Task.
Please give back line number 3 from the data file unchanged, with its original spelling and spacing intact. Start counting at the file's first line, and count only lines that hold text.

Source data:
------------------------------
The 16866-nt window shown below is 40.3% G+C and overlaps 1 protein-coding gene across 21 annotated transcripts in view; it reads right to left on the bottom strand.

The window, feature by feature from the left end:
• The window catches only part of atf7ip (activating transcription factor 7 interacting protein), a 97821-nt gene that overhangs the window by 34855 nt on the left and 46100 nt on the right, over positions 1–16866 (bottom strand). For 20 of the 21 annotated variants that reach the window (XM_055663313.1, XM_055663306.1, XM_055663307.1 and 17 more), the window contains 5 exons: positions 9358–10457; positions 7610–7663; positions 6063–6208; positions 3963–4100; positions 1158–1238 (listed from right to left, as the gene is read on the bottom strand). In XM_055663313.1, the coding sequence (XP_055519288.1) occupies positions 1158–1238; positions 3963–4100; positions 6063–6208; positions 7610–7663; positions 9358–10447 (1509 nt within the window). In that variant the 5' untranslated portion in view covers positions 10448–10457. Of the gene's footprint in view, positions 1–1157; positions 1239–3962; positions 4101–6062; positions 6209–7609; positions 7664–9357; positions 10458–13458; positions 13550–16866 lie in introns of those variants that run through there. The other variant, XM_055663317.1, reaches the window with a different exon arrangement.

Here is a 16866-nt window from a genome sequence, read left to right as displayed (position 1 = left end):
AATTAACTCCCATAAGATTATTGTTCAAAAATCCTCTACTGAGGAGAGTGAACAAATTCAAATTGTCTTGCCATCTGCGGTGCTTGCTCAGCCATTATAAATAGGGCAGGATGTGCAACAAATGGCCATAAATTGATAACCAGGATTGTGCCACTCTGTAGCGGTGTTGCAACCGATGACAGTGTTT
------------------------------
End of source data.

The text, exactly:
• The window catches only part of atf7ip (activating transcription factor 7 interacting protein), a 97821-nt gene that overhangs the window by 34855 nt on the left and 46100 nt on the right, over positions 1–16866 (bottom strand). For 20 of the 21 annotated variants that reach the window (XM_055663313.1, XM_055663306.1, XM_055663307.1 and 17 more), the window contains 5 exons: positions 9358–10457; positions 7610–7663; positions 6063–6208; positions 3963–4100; positions 1158–1238 (listed from right to left, as the gene is read on the bottom strand). In XM_055663313.1, the coding sequence (XP_055519288.1) occupies positions 1158–1238; positions 3963–4100; positions 6063–6208; positions 7610–7663; positions 9358–10447 (1509 nt within the window). In that variant the 5' untranslated portion in view covers positions 10448–10457. Of the gene's footprint in view, positions 1–1157; positions 1239–3962; positions 4101–6062; positions 6209–7609; positions 7664–9357; positions 10458–13458; positions 13550–16866 lie in introns of those variants that run through there. The other variant, XM_055663317.1, reaches the window with a different exon arrangement.